'Send nudes': Facebook builds database to stop revenge porn

Mandy Carr
November 10, 2017

Facebook today explained in more detail its new test for combating revenge porn following mass confusion earlier this week over how exactly the system works and whether it puts users at a higher risk for abuse.

The Australian government's Office of the eSafety Commissioner announced it is one of four countries who is in a pilot program with Facebook that will help prevent intimate images from being posted and shared across Facebook, Messenger, Facebook Groups and Instagram.

People in Australia who are concerned that a former partner may distribute intimate photos of them on Facebook can use Messenger to send the photos to be "hashed", according to the office of Australia's e-safety commissioner. " That way Facebook can identify the photos should someone else try to circulate them through the site".

Prof Clare McGlynn, from Durham Law School, said that the United Kingdom should establish a similar organisation to Australia's e-safety commission. The organization might then tell them to send a nude photo of themselves to themselves via Messenger.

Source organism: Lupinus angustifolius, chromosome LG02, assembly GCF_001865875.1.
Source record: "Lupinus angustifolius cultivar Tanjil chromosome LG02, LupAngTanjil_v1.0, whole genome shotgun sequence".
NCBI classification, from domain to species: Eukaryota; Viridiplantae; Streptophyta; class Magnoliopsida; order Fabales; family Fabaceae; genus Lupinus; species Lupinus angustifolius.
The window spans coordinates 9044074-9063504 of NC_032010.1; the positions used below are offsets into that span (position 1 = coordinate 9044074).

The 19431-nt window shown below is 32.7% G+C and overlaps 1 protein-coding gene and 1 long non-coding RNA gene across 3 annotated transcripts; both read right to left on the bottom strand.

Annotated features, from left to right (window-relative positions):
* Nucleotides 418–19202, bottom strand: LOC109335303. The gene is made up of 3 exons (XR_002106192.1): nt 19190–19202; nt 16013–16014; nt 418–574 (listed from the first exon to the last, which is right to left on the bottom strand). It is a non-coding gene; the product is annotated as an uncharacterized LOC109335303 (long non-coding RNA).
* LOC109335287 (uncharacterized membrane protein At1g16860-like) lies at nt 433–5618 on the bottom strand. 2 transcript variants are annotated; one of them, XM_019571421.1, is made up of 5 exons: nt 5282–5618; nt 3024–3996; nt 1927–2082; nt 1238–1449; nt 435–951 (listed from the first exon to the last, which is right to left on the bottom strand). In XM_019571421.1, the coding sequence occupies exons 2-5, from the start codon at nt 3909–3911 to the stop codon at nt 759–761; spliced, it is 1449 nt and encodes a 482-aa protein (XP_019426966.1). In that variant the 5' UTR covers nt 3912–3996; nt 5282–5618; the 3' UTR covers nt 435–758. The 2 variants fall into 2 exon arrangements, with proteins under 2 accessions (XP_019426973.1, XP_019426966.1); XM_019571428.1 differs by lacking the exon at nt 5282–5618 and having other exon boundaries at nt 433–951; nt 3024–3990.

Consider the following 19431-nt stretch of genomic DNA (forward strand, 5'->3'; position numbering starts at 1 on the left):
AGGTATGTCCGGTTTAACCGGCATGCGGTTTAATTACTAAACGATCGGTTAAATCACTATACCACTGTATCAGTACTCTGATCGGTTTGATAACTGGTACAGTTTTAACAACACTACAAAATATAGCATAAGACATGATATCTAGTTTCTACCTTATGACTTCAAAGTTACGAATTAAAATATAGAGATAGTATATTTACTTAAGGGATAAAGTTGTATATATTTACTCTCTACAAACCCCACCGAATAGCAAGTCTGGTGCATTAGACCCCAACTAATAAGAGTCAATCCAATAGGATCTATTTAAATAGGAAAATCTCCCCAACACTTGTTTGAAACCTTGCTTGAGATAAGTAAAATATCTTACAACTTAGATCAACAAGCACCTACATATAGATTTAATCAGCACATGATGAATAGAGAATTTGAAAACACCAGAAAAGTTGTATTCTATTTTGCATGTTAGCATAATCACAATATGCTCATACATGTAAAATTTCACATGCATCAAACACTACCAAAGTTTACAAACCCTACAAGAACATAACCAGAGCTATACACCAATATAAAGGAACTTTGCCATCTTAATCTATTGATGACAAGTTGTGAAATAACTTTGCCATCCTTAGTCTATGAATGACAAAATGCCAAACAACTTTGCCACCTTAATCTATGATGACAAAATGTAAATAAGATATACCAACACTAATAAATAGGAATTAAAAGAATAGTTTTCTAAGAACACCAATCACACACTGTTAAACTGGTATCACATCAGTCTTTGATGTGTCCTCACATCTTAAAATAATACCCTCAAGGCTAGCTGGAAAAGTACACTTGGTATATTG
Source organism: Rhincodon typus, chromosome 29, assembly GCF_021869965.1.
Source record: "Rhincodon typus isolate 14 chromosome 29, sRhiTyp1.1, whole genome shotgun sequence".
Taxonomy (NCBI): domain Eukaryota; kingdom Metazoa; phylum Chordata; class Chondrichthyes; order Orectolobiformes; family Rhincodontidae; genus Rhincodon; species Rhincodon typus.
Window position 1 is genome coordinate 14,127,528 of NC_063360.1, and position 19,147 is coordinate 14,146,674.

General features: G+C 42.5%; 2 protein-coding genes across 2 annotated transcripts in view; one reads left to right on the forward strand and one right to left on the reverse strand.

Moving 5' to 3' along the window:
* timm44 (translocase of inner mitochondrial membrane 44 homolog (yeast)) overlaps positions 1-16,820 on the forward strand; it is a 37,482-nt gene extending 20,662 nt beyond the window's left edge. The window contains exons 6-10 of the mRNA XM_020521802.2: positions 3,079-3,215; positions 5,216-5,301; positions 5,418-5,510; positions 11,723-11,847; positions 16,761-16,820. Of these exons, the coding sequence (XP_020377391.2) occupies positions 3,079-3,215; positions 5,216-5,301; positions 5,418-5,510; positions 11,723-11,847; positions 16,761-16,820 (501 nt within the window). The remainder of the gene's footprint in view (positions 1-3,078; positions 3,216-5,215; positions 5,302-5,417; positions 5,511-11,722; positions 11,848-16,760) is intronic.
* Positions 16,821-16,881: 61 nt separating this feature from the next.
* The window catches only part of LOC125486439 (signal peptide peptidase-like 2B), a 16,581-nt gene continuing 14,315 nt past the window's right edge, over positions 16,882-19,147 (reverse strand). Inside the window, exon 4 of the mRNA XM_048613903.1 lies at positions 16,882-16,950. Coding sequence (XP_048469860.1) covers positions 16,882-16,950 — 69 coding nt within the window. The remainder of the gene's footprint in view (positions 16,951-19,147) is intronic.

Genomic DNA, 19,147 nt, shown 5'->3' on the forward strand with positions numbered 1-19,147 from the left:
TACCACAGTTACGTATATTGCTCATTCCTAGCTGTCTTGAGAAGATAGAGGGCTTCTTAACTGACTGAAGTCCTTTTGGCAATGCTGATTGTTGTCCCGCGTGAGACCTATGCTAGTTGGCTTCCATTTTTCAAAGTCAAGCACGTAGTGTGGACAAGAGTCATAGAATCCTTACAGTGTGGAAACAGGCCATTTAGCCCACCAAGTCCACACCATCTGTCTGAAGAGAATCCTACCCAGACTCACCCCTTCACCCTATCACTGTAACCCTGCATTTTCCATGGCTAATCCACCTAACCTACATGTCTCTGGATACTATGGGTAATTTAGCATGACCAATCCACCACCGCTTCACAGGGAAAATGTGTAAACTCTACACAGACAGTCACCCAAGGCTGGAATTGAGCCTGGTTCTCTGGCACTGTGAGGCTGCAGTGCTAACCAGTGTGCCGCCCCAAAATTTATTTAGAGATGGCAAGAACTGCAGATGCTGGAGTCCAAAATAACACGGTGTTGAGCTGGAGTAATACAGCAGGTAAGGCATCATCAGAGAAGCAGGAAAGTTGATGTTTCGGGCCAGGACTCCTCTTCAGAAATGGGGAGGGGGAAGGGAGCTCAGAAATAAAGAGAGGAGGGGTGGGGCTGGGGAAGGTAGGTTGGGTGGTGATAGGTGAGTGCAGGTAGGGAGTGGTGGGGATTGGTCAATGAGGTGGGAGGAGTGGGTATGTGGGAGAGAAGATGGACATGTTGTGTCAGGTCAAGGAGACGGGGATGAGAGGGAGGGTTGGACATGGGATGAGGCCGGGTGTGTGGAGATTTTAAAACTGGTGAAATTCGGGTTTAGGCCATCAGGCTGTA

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"They're not storing the image, they're storing the link and using artificial intelligence and other photo-matching technologies", she said. The same hashing technology has been used for years to prevent the spread of child porn, and is also used by internet companies to share and block terrorist images, reported the Telegraph.

She said the plan, "has the potential to disable the control and power perpetrators hold over victims, particularly in cases of ex-partner retribution and sextortion, and the subsequent harm that could come to them". The program will be tested in Australia first, followed by the U.S., U.K., and Canada, the Times of London reported.

"To prevent adversarial reporting, at this time we need to have humans review the images in a controlled, secure environment", Stamos further explained on Twitter.

Other reports by Guamnewswatch

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